Great book! While reading it, be sure to remember that it is merely a response essay rather than a book presenting an argument. McGrath does a fantastic job explaining his purpose in the introduction, so be sure to read that and not just jump in chapter 1. There are only 4 chapters for a total of 100 pages, but it is very rich in context and does a brilliant job pointing out the flaws in Dawkins's argument in "The God Delusion". Even though McGrath disagrees with Dawkins, even showing where he t ...more
Dec 31, 2014 rated it it was amazing
A succinct and fair-minded critique of Richard Dawkins' misrepresentation of religion, religious people and belief in God. ...more
Apr 30, 2009 rated it liked it
McGrath is a real smart guy and his criticisms made me think more deeply about what I read in The God Delusion.
Feb 28, 2008 rated it did not like it  ·  review of another edition
Recommends it for: Christians who want to argue with atheists
Shelves: science, unfinishable
Hmm.. I only got about 1/3 of the way through this very short book which was a present to me by someone who disagrees with Dawkins' 'God Delusion'...even though they haven't read that book.

Essentially, Dawkins who writes in a fundamental atheist manner in his book 'The God Delusion' and is responded to here in this book by McGrath, a fundamental Christian. There was great potential to hear reasoned debate and response to the Dawkins.

Sadly i could not not appreciate his arguments because he was
Mar 19, 2013 rated it it was amazing
Shelves: theology
Reading this alongside the God Delusion is perhaps one of the most interesting and engaging discursive experiences I have had with two books. Regardless of your preconceptions, you should read both of these books, if only to inform yourself of the debate and to show you that neither side can conclusively "win" in these ostensibly rational/logical back-and-forths. What you will learn is that the perspective of both writers/camps is largely informed by their presuppositions (which is not a bad thi ...more
Feb 12, 2015 rated it did not like it
Shelves: disliked
The Dawkins Delusion? promises counter-arguments to those presented by Richard Dawkins in The God Delusion, but unfortunately fails. Instead of a comeback volume designed to dispute Dawkins' massively popular book, we get just-over-a-100 pages of rants that strangely read like a negative review of the God Delusion.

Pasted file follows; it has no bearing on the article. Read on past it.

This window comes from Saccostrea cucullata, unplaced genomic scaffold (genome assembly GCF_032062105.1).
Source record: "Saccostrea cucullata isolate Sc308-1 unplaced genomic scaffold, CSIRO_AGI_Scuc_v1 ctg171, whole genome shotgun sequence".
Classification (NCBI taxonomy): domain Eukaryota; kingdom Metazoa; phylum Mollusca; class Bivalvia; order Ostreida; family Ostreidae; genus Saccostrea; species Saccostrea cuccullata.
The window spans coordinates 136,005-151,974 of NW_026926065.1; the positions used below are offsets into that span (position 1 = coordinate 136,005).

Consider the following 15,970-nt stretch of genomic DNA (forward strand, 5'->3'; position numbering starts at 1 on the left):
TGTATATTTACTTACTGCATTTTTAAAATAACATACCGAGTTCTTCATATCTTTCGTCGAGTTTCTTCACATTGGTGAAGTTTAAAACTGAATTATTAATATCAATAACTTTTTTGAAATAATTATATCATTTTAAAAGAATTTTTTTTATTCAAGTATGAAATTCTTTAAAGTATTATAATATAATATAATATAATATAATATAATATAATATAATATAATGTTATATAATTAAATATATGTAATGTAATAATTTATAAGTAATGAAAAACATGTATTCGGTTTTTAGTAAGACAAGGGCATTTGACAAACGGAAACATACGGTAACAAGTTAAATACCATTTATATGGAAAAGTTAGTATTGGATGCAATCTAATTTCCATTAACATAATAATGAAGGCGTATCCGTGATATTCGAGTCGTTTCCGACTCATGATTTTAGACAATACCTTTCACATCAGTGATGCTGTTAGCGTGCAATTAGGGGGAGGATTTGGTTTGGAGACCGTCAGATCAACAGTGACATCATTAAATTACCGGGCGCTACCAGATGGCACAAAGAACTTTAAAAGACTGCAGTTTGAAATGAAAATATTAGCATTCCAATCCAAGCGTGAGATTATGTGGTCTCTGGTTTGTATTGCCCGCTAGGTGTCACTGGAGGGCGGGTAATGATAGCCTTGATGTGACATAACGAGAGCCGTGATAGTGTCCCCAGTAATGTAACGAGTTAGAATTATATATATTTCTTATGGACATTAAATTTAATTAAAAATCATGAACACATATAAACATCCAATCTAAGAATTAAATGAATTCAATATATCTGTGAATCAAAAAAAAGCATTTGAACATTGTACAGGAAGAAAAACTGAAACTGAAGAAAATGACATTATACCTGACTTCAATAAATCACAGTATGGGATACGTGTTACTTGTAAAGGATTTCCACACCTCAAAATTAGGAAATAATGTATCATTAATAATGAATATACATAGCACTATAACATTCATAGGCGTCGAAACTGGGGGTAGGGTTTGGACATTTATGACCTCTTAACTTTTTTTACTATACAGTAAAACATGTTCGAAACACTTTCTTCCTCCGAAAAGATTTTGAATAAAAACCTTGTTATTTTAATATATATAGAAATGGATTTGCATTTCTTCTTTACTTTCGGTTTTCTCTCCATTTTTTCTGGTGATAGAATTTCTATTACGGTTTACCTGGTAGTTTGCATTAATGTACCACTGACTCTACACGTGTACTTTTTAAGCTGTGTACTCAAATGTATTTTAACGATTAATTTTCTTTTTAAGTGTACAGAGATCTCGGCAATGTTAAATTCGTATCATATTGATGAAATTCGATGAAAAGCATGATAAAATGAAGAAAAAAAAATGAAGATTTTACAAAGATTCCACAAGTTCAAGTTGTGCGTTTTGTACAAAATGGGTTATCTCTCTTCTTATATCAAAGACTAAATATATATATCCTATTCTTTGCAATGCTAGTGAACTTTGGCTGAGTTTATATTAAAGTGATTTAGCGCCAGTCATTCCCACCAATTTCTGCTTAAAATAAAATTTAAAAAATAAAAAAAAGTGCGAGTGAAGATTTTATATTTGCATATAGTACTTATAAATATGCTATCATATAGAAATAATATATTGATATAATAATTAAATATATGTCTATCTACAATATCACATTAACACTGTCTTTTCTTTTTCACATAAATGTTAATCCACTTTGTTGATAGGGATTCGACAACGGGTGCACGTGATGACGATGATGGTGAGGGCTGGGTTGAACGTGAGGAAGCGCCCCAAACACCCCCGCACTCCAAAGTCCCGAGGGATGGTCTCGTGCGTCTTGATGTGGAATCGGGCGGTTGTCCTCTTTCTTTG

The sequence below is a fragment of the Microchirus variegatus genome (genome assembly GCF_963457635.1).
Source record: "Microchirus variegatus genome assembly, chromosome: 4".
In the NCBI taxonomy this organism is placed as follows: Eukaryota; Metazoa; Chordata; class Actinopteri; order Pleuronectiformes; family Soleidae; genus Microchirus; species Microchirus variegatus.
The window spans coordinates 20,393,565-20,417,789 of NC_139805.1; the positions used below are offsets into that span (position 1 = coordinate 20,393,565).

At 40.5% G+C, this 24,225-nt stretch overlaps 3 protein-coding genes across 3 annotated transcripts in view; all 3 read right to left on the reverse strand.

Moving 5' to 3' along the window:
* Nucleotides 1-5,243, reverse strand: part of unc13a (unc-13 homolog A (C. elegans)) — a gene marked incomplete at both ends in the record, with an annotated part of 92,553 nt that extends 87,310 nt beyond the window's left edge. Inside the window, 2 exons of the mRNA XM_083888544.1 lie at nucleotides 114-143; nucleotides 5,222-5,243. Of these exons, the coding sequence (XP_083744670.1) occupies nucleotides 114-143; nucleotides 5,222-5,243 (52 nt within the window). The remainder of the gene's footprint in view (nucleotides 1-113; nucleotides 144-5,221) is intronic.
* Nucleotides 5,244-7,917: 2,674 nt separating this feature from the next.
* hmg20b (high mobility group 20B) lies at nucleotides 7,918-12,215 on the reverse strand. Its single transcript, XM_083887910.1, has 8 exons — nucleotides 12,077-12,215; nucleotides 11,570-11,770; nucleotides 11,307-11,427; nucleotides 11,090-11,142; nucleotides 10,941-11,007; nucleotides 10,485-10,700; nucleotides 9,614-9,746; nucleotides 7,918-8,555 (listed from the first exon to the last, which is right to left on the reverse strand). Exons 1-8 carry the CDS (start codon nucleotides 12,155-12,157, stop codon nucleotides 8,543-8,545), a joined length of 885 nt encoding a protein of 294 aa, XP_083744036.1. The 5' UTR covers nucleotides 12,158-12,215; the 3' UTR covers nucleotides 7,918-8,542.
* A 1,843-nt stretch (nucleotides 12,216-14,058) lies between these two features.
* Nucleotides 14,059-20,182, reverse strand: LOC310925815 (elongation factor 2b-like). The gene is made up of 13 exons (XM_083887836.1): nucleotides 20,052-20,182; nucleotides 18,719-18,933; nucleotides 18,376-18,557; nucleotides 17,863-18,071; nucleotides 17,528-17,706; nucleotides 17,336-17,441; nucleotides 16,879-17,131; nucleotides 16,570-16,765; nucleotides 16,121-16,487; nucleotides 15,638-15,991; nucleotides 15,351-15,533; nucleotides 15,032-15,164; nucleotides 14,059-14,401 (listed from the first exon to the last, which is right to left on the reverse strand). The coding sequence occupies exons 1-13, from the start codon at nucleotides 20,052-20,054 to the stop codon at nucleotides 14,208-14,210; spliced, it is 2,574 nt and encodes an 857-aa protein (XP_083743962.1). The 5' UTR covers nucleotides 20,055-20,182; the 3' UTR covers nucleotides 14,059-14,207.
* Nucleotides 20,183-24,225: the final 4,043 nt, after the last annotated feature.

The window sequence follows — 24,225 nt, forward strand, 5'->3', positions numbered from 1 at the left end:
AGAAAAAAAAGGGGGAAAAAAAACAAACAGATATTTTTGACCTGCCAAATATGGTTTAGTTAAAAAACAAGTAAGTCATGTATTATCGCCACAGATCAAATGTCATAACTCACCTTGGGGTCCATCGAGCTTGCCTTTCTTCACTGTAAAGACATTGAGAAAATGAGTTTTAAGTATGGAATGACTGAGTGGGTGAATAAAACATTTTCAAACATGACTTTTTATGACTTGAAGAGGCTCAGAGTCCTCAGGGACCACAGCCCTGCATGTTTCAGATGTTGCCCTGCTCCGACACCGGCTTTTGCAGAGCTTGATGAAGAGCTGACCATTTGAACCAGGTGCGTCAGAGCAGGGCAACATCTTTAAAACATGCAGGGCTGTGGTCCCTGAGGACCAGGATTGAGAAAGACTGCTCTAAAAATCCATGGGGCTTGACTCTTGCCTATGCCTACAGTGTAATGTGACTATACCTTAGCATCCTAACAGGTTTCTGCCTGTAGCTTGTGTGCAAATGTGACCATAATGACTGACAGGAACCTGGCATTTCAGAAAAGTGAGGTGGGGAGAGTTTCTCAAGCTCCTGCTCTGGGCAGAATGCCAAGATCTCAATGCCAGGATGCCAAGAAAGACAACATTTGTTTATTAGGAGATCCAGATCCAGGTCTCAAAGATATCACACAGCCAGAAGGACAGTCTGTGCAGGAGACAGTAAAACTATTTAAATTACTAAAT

I picked up this book for two reasons: 1) I liked the idea that someone wanted to add something to the debate, and 2) the authors seemed credible to do that, with Alister McGrath havin
Jan 11, 2008 rated it liked it
[The] McGrath(es) do(es) a nice job at showing how The Dawkins constantly overreaches in his criticisms of God (Christianity, religion, &c.). How Dawkins continually substitutes rhetoric, vitriol, and ignorance in lieu of sustained and cogent argumentation. How Dawkins is selective in his appeal to history to indict the faithful (e.g., Pape's analysis of the motives of suicide bombers, the claims of some who died under the French revolution, the phenomena attending the problems in Northern Irela ...more
Nov 21, 2013 rated it it was amazing
Clear, pointed, and effective. As usual, McGrath cuts right to the heart of the matter, elucidating and unraveling Dawkin's flawed ideas. My only complaint is that it's not a longer work, though I know there are more thorough rebuttals in McGrath's other works, like Dawkins' God: Genes, Memes, and the Meaning of Life.

Here are some good quotes from McGrath describing Dawkin's writing:

"The book is often little more than an aggregation of convenient factoids suitably overstated to achieve maximum i
Sep 23, 2009 rated it did not like it
I picked this book up with the Dawkin's God Delusion because it was right next to it. I'm sorry to say as short as it is I couldn't get through two chapters. Every other paragrah seemed to reference an earlier book or argument either by McGrath or Dawkins. When he wasn't self-promoting he was nitpicking on Dawkin's choice of examples or quotes. I won't say that its not informative as to different interpretations of the situations Dawkin raises in his book but it does little else. I found it a bi ...more
Jul 30, 2013 rated it really liked it
On the whole, I enjoyed the book.

As for its strengths, I think that the authors provide reasonable critique of The God Delusion. Yes, the writers are Christians, but their only reliance upon Christian doctrine for rebuttal is found in chapter four. This provides a broader basis for their critique, highlighting both theists and atheists who disagree with Dawkins on evidential and philosophical grounds. Two things stood out as particularly insightful and devastating. What I find most devastating i
Aug 14, 2007 rated it really liked it
Recommends it for: Anyone who has read Dawkins or is interested in the relationship of religion and science
So, for some reason this book is coming up pretty high on my Goodreads list, even though it's been a while since I've read it. My review seems a bit like trash talk to me now, esp. seeing as I still haven't actually read Dawkins' book. To be honest, I saw an uncut debate between these two on youtube a while back, and have to admit Dawkins came out on top. Well, it's been a while-- and I just don't trust debates anyway, I think written, relatively sympathetic communication is the best way to work ...more